I’ve been begging for this app since my kids picked up their first tablets –people of all ages seem to love YouTube, but until now it really wasn’t safe for little ones to watch without strict supervision. It’s true that you could mark a video as having adult content, but that is based on user judgement (my 6 year old daughter loves watching videos about makeup and hairstyles, which quickly led to ‘related videos’ that included extreme body piercing and modifications… not something she should be watching just yet). Thankfully, it appears that Google heard our cries and is launching a child-friendly version of their video service next Monday.
As you would expect, the content in the kids app will be carefully moderated and curated using dedicated playlists and channels (with initial videos provided by partners like Jim Henson TV, DreamWorks, National Geographic, and a selection of popular YouTubers). Other features of the app will get parents equally excited, including a timer that can limit the amount of time spent during each viewing session and a toggle for muting/un-muting video sounds.
The good news is that the initial release will be for Android users. To balance that, the bad news is that it will only be available in the U.S. for now.
YouTube Launching Kid-Friendly Video App February 23 is a post from: Good e-Reader
Thursday, February 19, 2015
Try as they might, nobody hypes a product launch like Apple… which is amazing because they pretty much let the tech community do it for them. The problem with this formula is that is it very difficult to duplicate, even for tech giants like HTC –though credit where it is due, a fairly clever Tweet this week has people talking at least a little bit. Apparently something huge is coming to us on March 1 (which is kind of a silly teaser when they have already confirmed that the HTC One M9 is the product of the day).
Those in the know figure the reference to ‘huge’ in the tweet isn’t so much referring to the gravity of their upcoming launch, but rather hints that there will be a larger-sized version of the HTC One M9; a device that would give consumers two size options while providing a (potentially) competitive entry into the phablet-device market.
The sequel to the popular HTC One M8 has big shoes to fill, but if the rumours can be believed, that shouldn’t be much of a problem (which is especially important when it is likely to come with an off-contract price between $750-$920USD, placing it directly in competition with the best from Apple and Samsung).
While nothing is certain, the new devices should sport 3GB of RAM, start at 32GB of internal storage, and boast a 20MP rear camera paired with a 13MP front camera capable of taking 4K video –the only unknown seems to be exact processor details, though the one consistent report says we can look forward to a 1.9GHz octa-core.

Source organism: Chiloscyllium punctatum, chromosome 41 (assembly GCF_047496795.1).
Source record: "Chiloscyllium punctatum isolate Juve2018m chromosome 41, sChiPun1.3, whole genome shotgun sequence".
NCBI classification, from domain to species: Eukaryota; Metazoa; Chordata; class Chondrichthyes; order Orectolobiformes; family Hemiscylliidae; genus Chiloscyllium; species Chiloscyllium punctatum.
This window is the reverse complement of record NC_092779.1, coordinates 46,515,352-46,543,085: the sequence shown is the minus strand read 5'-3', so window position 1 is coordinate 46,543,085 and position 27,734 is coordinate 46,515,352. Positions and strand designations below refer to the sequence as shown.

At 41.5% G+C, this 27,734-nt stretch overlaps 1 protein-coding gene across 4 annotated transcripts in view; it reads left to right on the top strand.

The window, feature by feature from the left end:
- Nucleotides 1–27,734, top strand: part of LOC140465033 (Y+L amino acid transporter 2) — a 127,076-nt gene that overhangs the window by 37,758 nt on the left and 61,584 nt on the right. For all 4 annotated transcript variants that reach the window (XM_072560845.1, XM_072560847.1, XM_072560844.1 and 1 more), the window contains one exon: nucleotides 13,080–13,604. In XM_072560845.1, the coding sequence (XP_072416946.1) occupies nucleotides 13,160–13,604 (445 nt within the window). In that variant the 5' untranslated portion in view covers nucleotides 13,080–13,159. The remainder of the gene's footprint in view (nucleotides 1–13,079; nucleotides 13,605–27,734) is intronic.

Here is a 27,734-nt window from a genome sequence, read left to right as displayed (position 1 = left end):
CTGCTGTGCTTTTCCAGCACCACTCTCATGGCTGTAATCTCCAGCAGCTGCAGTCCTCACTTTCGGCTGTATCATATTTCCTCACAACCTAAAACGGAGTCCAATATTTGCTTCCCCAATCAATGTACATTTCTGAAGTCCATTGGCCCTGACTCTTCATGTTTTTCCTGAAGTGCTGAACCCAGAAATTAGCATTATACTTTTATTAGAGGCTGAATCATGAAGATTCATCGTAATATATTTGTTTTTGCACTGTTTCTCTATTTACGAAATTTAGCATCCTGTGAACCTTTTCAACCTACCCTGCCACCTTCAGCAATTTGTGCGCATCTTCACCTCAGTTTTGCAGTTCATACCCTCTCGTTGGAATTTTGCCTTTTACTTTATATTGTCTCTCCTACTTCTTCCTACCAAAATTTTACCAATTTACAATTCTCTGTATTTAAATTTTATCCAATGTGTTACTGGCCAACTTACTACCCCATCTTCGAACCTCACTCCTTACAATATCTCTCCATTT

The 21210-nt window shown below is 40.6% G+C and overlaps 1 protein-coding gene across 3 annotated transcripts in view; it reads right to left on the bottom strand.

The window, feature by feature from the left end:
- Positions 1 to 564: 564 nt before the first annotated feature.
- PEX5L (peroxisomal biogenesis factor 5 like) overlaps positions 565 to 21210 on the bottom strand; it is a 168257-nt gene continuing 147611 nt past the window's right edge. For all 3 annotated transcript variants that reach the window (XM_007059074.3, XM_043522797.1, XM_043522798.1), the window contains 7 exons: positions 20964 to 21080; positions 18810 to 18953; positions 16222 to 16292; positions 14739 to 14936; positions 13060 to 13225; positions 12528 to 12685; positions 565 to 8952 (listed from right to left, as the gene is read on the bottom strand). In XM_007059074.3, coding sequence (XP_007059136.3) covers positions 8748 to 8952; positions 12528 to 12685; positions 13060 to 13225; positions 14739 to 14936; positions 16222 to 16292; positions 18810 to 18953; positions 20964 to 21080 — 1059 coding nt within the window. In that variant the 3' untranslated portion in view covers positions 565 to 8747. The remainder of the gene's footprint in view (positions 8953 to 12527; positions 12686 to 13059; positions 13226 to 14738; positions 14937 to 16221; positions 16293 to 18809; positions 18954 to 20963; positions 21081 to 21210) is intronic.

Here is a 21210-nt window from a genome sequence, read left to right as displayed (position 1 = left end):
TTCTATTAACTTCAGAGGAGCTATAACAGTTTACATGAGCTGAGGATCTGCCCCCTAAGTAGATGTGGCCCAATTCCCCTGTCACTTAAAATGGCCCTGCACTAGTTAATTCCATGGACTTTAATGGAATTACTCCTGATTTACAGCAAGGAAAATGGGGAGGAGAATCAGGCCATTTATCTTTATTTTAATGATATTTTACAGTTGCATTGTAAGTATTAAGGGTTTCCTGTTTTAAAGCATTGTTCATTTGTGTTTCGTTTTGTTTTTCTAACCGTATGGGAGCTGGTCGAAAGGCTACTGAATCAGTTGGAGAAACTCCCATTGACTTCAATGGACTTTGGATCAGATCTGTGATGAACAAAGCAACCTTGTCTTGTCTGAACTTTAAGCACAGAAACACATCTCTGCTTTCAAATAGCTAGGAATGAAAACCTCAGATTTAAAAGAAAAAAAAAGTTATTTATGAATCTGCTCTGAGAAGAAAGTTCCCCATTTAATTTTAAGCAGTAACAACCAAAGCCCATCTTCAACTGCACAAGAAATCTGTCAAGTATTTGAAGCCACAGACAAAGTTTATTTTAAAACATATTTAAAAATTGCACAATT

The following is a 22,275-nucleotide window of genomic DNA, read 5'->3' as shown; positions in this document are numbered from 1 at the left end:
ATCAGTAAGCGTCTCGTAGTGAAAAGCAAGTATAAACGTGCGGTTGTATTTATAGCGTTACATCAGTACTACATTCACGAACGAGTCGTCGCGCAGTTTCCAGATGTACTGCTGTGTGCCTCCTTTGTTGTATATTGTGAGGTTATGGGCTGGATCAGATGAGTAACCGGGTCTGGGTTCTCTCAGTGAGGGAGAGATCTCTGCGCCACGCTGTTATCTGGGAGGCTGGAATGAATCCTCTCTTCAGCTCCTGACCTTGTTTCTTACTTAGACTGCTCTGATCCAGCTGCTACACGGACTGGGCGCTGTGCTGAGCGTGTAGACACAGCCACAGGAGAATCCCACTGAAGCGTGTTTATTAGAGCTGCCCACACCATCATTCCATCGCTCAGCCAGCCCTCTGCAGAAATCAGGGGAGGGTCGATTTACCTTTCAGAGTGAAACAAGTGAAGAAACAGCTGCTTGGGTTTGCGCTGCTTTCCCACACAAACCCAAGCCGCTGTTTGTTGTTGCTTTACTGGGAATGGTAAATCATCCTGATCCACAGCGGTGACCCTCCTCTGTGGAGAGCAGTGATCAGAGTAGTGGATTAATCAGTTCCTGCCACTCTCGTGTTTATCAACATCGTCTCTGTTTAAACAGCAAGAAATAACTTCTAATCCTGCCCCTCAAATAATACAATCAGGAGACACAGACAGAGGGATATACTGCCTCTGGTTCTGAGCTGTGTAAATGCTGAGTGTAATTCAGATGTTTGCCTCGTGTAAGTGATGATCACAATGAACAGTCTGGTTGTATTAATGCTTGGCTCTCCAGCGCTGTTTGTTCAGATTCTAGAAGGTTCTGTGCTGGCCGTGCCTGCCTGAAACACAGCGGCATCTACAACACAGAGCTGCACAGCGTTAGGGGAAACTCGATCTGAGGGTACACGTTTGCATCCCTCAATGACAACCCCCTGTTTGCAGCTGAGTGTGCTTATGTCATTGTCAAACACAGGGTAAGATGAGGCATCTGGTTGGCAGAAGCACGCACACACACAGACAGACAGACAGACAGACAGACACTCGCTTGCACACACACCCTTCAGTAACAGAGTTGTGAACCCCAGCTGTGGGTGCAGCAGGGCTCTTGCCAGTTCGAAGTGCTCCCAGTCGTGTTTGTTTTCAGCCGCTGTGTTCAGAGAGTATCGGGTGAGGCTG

People with aspirations to pen their first novel often have to juggle their family life, job and even live off of their savings to follow their dream. Writing an e-book or feature length novel is an arduous task and there isn’t many avenues to solicit funding. The average publishing advance from major company for a first time author is $10,000. Government grants, although plentiful are highly competitive and don’t provide a livable income.
The video game industry relies on indie developers to move game design forward. Over the years we have had amazing titles such as Day Z, Minecraft, Flower and Journey win tons of awards and reap in millions of dollars.
Epic, the company behind the Unreal Engine has just launched a new grant program. They know development can be fueled by creativity and determination alone, finishing and releasing a commercial project often requires money. The company has made a fund that totals $5,000,000 to provide grants ranging from $5,000 to $50,000 to select projects being built with and around Unreal Engine 4. Any project that has reached the "working prototype" stage of development is eligible for nomination, and all nominations will be considered based on merit.
The Unreal grant requires no revenue sharing or splitting the profits, unlike the traditional publishing industry. The Intellectual property and international rights belong to the developers. Epic sees the more developers using their engine, the more people that will gravitate to their platform, its win win.
Indie authors often use specialized tools to convert their e-book from one format to another or utilize their favorite writing program to pen their novel. None of these companies provide grants, ditto with companies that piggyback an authors sales, such as Amazon or Barnes and Noble.